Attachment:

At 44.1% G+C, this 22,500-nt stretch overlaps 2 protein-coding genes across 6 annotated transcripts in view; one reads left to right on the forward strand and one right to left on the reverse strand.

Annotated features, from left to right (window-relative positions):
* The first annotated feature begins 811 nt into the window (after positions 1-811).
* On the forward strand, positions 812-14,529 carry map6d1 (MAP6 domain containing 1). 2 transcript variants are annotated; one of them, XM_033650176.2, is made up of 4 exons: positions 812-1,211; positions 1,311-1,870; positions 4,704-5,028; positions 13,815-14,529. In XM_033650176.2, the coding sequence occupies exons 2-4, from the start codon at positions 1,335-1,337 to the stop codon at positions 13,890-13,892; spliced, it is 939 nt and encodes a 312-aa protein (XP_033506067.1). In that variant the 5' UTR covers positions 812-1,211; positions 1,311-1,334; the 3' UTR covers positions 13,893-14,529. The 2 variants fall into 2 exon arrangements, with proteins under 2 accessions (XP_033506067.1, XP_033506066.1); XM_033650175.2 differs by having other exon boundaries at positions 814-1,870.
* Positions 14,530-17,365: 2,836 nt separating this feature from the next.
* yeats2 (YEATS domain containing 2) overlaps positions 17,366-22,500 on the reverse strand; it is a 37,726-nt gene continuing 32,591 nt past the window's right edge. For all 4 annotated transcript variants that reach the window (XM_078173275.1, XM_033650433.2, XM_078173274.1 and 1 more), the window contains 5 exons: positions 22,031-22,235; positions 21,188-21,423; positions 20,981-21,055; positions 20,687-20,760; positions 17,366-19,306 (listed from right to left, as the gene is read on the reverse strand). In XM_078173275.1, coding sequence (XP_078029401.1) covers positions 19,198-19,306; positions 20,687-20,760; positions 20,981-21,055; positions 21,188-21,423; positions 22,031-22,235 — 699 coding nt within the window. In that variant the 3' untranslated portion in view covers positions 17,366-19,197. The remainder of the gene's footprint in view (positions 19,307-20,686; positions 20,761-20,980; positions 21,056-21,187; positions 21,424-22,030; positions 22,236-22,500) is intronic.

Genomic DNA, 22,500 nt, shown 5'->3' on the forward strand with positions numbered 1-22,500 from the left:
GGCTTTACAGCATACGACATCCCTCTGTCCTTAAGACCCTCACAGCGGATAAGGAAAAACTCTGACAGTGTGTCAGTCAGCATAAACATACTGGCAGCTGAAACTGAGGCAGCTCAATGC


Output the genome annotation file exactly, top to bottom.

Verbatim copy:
At 44.1% G+C, this 22,500-nt stretch overlaps 2 protein-coding genes across 6 annotated transcripts in view; one reads left to right on the forward strand and one right to left on the reverse strand.

Annotated features, from left to right (window-relative positions):
* The first annotated feature begins 811 nt into the window (after positions 1-811).
* On the forward strand, positions 812-14,529 carry map6d1 (MAP6 domain containing 1). 2 transcript variants are annotated; one of them, XM_033650176.2, is made up of 4 exons: positions 812-1,211; positions 1,311-1,870; positions 4,704-5,028; positions 13,815-14,529. In XM_033650176.2, the coding sequence occupies exons 2-4, from the start codon at positions 1,335-1,337 to the stop codon at positions 13,890-13,892; spliced, it is 939 nt and encodes a 312-aa protein (XP_033506067.1). In that variant the 5' UTR covers positions 812-1,211; positions 1,311-1,334; the 3' UTR covers positions 13,893-14,529. The 2 variants fall into 2 exon arrangements, with proteins under 2 accessions (XP_033506067.1, XP_033506066.1); XM_033650175.2 differs by having other exon boundaries at positions 814-1,870.
* Positions 14,530-17,365: 2,836 nt separating this feature from the next.
* yeats2 (YEATS domain containing 2) overlaps positions 17,366-22,500 on the reverse strand; it is a 37,726-nt gene continuing 32,591 nt past the window's right edge. For all 4 annotated transcript variants that reach the window (XM_078173275.1, XM_033650433.2, XM_078173274.1 and 1 more), the window contains 5 exons: positions 22,031-22,235; positions 21,188-21,423; positions 20,981-21,055; positions 20,687-20,760; positions 17,366-19,306 (listed from right to left, as the gene is read on the reverse strand). In XM_078173275.1, coding sequence (XP_078029401.1) covers positions 19,198-19,306; positions 20,687-20,760; positions 20,981-21,055; positions 21,188-21,423; positions 22,031-22,235 — 699 coding nt within the window. In that variant the 3' untranslated portion in view covers positions 17,366-19,197. The remainder of the gene's footprint in view (positions 19,307-20,686; positions 20,761-20,980; positions 21,056-21,187; positions 21,424-22,030; positions 22,236-22,500) is intronic.

Genomic DNA, 22,500 nt, shown 5'->3' on the forward strand with positions numbered 1-22,500 from the left:
GGCTTTACAGCATACGACATCCCTCTGTCCTTAAGACCCTCACAGCGGATAAGGAAAAACTCTGACAGTGTGTCAGTCAGCATAAACATACTGGCAGCTGAAACTGAGGCAGCTCAATGC